What is Netting?
Netting balances obligations or payments among multiple parties, helping to identify who has a net claim in a complex agreement. It's widely used in financial markets.
How does netting work?
Netting reduces risk and cost in financial transactions by consolidating multiple obligations into one net amount. It's utilized in trading, bankruptcy, and inter-company transactions, and it balances losses and gains in various positions or currencies.
For example, if an investor owns 200 shares but owes 80 of the same shares, the net position is owning 120 shares. Netting is also used in bankruptcy to determine the net amount owed by or to the defaulting party, and it simplifies invoicing between parties with multiple transactions.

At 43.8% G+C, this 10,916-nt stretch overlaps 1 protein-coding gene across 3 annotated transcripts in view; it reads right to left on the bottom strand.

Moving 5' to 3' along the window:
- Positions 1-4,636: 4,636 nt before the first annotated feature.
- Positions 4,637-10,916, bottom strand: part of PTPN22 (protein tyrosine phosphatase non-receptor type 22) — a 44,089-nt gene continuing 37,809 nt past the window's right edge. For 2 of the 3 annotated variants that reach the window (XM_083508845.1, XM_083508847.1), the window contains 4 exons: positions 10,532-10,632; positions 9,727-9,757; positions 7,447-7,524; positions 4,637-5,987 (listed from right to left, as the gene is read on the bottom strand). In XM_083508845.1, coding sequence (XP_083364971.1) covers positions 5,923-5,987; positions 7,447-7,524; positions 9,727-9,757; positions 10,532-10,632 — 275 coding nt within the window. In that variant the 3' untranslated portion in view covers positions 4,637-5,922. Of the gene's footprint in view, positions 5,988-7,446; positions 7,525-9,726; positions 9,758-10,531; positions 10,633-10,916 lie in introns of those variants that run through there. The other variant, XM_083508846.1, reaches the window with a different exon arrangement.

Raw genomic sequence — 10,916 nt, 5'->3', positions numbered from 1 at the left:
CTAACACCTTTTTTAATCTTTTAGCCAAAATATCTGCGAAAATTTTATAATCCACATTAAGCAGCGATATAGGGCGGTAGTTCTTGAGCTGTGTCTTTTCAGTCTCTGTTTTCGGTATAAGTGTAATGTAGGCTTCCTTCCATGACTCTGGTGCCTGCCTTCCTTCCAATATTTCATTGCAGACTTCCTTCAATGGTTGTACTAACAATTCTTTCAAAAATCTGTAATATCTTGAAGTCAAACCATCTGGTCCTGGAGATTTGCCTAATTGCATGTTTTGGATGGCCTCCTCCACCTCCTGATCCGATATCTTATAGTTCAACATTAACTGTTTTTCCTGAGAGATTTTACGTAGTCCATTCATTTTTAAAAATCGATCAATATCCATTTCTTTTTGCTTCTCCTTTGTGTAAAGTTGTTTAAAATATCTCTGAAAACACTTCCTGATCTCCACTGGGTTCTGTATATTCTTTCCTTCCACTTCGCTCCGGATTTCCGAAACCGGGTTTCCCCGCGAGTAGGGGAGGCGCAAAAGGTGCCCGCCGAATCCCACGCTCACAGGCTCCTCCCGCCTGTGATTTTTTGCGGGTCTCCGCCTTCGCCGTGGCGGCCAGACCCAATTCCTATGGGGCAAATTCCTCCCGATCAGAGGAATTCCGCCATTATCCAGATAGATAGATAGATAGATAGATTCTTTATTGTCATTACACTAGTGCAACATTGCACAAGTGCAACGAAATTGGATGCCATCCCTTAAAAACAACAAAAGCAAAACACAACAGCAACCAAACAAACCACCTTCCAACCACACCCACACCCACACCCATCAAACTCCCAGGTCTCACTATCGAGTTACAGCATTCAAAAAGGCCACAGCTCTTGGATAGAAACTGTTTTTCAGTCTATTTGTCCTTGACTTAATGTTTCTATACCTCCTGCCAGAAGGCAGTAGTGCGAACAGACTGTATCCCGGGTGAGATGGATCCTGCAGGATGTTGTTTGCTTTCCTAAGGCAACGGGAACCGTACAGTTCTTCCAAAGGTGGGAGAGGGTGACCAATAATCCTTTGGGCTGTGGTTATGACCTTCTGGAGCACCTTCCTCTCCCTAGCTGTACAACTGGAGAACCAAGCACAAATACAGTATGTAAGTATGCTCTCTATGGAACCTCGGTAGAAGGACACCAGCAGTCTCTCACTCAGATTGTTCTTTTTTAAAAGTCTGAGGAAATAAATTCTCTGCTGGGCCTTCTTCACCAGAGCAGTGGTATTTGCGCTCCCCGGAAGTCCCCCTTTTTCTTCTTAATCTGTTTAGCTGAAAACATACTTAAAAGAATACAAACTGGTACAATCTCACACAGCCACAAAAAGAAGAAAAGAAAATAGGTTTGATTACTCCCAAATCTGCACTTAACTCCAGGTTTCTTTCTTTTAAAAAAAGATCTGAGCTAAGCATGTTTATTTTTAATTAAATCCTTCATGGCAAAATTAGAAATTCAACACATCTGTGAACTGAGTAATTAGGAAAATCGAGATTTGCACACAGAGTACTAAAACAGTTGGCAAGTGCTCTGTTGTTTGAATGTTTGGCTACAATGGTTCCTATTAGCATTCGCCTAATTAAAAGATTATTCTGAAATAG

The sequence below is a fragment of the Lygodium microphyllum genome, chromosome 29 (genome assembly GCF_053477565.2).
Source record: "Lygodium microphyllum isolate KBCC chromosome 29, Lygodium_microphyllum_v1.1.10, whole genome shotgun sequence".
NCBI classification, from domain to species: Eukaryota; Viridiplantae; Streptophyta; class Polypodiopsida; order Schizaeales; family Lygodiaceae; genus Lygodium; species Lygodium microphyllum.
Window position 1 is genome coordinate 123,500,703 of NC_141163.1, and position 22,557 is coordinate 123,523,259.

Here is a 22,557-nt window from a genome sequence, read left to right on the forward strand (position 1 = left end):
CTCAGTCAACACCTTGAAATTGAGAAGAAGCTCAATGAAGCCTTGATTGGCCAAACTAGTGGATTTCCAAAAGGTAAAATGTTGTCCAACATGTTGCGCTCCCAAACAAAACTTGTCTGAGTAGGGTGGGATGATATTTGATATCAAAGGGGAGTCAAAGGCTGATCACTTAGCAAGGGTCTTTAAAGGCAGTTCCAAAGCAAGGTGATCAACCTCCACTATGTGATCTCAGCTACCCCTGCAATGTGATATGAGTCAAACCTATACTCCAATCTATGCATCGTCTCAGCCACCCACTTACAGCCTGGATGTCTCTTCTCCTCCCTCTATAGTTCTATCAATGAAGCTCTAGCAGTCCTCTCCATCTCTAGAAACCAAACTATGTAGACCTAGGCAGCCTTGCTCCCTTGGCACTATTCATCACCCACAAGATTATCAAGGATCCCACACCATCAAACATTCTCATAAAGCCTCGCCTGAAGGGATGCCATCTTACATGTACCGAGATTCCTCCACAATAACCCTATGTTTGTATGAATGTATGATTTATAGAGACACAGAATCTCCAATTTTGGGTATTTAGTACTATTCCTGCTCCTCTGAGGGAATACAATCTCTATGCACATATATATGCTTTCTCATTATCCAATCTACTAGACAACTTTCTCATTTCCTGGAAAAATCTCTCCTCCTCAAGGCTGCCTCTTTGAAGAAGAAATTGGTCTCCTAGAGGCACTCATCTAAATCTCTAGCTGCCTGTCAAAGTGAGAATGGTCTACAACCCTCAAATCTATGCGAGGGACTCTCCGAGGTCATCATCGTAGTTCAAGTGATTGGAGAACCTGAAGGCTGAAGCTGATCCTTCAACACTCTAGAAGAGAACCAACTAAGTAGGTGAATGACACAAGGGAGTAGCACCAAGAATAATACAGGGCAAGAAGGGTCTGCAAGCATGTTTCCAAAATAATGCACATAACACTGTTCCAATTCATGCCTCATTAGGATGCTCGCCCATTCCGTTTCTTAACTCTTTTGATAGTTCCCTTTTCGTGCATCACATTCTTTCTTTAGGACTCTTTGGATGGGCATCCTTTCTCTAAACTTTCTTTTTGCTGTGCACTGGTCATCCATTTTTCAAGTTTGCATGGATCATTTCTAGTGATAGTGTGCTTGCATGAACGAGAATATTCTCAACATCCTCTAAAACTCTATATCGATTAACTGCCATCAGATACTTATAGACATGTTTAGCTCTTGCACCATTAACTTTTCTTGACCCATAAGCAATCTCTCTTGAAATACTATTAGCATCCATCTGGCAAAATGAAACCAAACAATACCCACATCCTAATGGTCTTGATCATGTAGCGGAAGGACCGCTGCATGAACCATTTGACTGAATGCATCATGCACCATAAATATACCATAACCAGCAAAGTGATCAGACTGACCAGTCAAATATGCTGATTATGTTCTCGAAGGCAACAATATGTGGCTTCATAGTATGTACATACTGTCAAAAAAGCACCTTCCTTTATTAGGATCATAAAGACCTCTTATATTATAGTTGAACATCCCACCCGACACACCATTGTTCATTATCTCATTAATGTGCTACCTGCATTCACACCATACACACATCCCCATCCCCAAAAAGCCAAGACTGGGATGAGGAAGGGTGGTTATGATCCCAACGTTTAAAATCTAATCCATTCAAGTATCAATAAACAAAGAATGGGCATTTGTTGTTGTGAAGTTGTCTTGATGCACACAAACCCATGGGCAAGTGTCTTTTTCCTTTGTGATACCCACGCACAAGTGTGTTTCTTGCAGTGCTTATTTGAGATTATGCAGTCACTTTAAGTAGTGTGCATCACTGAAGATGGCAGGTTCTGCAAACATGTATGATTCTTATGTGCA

Companies use netting to lower the money they owe or are owed, especially in bankruptcy. This is also called a set-off clause or set-off law. A company can subtract its debt to a defaulting company from the amount the defaulting company owes to it. The remaining amount is the net debt or net receivable claimable in bankruptcy.
Netting simplifies company invoices from third parties by combining multiple invoices. For instance, a transport company buying paper supplies from a supplier, who in turn uses the transport service for deliveries, can net the owed amounts. This results in a single invoice for the party that has to pay the difference. This method works well when transferring funds between subsidiaries.